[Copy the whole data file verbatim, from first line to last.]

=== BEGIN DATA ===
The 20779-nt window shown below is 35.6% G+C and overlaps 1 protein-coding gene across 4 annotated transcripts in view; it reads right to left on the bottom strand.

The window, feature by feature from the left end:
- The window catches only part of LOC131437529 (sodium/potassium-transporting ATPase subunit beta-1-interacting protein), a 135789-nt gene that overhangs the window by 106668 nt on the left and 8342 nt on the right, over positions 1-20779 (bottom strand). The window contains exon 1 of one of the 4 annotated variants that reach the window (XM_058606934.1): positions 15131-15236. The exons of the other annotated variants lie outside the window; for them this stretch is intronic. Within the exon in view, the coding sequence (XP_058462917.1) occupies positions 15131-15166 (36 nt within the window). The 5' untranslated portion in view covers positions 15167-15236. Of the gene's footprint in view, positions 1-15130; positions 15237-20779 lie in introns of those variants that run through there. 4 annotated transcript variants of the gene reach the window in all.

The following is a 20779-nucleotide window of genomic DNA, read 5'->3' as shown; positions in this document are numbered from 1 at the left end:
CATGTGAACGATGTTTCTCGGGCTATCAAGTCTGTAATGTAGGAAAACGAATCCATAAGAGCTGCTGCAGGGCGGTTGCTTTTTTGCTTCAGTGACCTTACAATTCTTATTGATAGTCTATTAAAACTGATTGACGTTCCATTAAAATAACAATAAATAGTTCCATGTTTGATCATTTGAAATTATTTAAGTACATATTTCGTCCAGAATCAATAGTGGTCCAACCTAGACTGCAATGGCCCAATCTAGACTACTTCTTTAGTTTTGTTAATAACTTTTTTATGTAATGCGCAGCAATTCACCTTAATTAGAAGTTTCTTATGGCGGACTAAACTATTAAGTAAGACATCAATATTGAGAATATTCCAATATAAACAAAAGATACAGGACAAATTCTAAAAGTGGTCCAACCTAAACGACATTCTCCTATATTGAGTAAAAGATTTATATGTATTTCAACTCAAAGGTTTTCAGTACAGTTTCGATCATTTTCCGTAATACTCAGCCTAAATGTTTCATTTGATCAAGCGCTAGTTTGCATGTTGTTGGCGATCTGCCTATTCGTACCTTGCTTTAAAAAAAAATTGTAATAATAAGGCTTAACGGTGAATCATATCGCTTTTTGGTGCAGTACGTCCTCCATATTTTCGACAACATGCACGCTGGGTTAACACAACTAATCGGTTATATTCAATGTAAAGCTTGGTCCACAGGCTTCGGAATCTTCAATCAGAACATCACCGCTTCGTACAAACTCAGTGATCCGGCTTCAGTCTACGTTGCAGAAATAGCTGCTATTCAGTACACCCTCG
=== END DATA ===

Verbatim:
The 20779-nt window shown below is 35.6% G+C and overlaps 1 protein-coding gene across 4 annotated transcripts in view; it reads right to left on the bottom strand.

The window, feature by feature from the left end:
- The window catches only part of LOC131437529 (sodium/potassium-transporting ATPase subunit beta-1-interacting protein), a 135789-nt gene that overhangs the window by 106668 nt on the left and 8342 nt on the right, over positions 1-20779 (bottom strand). The window contains exon 1 of one of the 4 annotated variants that reach the window (XM_058606934.1): positions 15131-15236. The exons of the other annotated variants lie outside the window; for them this stretch is intronic. Within the exon in view, the coding sequence (XP_058462917.1) occupies positions 15131-15166 (36 nt within the window). The 5' untranslated portion in view covers positions 15167-15236. Of the gene's footprint in view, positions 1-15130; positions 15237-20779 lie in introns of those variants that run through there. 4 annotated transcript variants of the gene reach the window in all.

The following is a 20779-nucleotide window of genomic DNA, read 5'->3' as shown; positions in this document are numbered from 1 at the left end:
CATGTGAACGATGTTTCTCGGGCTATCAAGTCTGTAATGTAGGAAAACGAATCCATAAGAGCTGCTGCAGGGCGGTTGCTTTTTTGCTTCAGTGACCTTACAATTCTTATTGATAGTCTATTAAAACTGATTGACGTTCCATTAAAATAACAATAAATAGTTCCATGTTTGATCATTTGAAATTATTTAAGTACATATTTCGTCCAGAATCAATAGTGGTCCAACCTAGACTGCAATGGCCCAATCTAGACTACTTCTTTAGTTTTGTTAATAACTTTTTTATGTAATGCGCAGCAATTCACCTTAATTAGAAGTTTCTTATGGCGGACTAAACTATTAAGTAAGACATCAATATTGAGAATATTCCAATATAAACAAAAGATACAGGACAAATTCTAAAAGTGGTCCAACCTAAACGACATTCTCCTATATTGAGTAAAAGATTTATATGTATTTCAACTCAAAGGTTTTCAGTACAGTTTCGATCATTTTCCGTAATACTCAGCCTAAATGTTTCATTTGATCAAGCGCTAGTTTGCATGTTGTTGGCGATCTGCCTATTCGTACCTTGCTTTAAAAAAAAATTGTAATAATAAGGCTTAACGGTGAATCATATCGCTTTTTGGTGCAGTACGTCCTCCATATTTTCGACAACATGCACGCTGGGTTAACACAACTAATCGGTTATATTCAATGTAAAGCTTGGTCCACAGGCTTCGGAATCTTCAATCAGAACATCACCGCTTCGTACAAACTCAGTGATCCGGCTTCAGTCTACGTTGCAGAAATAGCTGCTATTCAGTACACCCTCG